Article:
Closed Penetrating Item F The interior of a closed penetrating item is not open or vented to atmosphere anywhere within the system: process and supply piping systems or solid items like electrical wire, solid steel beams or seismic braces, etc. . . There are two classifications in this category: Combustible Plastics or materials that will melt prior to 1800º - 2000º F. These systems are capped or closed on both sides during firestop testing with a small vent hole on the “unexposed” side. Non-combustible 58 Metallic or materials that will withstand 1800º F and above. Aluminum for these purposes is considered to be combustible. These systems are capped or closed on the fire “exposed” side (furnace side) during firestop testing.
Open Penetrating Items F Open penetrating items are exactly that: open or vented to atmosphere. The same two basic classifications exist for this category: Combustible – Plastics or materials that will melt prior to 1800º -2000º F. These systems are only capped on fire “exposed” side. Non-Combustible – Metallic or materials that will withstand 1800º F and above. Aluminum for these purposes is considered to be combustible. These systems are also only capped on the fire “exposed” side. F 59 Again, the test furnace for Firestop testing has no way to differentiate between combustible or non-combustible systems. For a combustible or non-combustible system to pass, it must not permit the passage of flame through openings, or the occurrence of flaming on any element of the “unexposed” side of the firestop system.
Firestop Materials (Components) F F A firestop system is composed of one or more materials. The listed system design identifies the exact materials to be installed F F 60 Single Component - a firestop system using only ONE Listed Material (filler material maybe optional) Multiple Component - a system using more than one material. These systems must be installed using the filler material at the correct density and depth. The filler material is usually stopping the fire.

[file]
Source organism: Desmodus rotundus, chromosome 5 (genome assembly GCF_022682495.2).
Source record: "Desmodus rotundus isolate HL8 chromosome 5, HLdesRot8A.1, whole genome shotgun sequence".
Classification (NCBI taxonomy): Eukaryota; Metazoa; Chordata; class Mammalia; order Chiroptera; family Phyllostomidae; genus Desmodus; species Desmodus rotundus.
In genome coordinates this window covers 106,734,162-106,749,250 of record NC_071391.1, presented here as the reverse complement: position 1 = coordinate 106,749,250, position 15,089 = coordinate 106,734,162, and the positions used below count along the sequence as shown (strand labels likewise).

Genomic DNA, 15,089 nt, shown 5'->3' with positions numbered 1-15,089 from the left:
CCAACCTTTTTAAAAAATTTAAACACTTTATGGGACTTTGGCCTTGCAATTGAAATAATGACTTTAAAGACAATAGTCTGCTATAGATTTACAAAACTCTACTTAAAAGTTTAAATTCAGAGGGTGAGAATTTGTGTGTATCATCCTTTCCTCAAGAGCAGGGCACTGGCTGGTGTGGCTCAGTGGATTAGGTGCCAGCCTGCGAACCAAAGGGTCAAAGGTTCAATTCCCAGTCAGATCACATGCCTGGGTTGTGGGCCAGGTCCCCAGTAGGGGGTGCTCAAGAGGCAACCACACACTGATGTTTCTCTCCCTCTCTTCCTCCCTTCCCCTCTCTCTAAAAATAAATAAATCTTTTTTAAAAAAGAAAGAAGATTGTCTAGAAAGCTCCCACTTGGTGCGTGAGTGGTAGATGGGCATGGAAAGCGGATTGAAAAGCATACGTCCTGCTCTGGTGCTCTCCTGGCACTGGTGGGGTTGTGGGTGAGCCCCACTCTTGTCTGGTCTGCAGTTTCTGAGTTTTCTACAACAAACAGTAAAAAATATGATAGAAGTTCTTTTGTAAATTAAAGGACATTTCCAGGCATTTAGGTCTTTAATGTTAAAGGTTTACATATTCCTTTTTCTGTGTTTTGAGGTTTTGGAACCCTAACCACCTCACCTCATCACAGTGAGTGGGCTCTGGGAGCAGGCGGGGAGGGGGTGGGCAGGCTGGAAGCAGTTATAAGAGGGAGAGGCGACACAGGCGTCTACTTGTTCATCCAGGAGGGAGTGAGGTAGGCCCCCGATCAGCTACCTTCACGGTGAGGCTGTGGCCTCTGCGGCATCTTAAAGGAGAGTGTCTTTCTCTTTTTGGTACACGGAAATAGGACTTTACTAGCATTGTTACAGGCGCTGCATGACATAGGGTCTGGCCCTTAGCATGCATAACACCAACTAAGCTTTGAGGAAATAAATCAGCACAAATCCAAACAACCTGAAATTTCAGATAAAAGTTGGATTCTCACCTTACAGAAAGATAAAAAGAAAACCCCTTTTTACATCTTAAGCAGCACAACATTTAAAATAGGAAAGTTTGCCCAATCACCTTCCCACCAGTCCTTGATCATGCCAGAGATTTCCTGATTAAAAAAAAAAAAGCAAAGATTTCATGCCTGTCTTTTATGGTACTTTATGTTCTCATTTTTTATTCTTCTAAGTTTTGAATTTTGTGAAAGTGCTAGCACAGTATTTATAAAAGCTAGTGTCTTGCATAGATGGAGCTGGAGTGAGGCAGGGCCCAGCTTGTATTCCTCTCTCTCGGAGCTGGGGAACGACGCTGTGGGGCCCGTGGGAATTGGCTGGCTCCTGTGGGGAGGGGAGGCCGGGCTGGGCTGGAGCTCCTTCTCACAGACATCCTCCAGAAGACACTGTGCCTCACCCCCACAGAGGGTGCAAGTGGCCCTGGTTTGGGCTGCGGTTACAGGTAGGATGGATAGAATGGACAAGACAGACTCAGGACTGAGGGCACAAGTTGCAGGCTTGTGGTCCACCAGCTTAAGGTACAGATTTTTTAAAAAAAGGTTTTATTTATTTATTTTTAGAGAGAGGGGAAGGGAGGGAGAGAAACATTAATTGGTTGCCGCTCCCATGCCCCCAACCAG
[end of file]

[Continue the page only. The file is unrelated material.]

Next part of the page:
Firestop Materials (cont) Multiple Component Systems SEALANT F the smoke and hot gases seal. F adheres the filler material in place during building settling and seismic movement and assists during the hose stream rating. FILLER (ceramic fibre, mineral/rock wool, gypsum wall board) the F filler stops or slows down the fire and high temperature from getting to the sealant. 61
Firestop Materials (cont) Single Component Systems There are two types of single component firestop products: RIGID and ELASTOMERIC 1. RIGID FIRESTOPS u u 62 The 1960’s to the early 80’s. Concrete, cementitious grouts, gypsum filler compounds, etc. . These systems / products do not allow for dynamic or building movement. Building settling or dynamic movement cause cracking around the penetrating item, the firestops can fall out entirely, smoke seals are non existent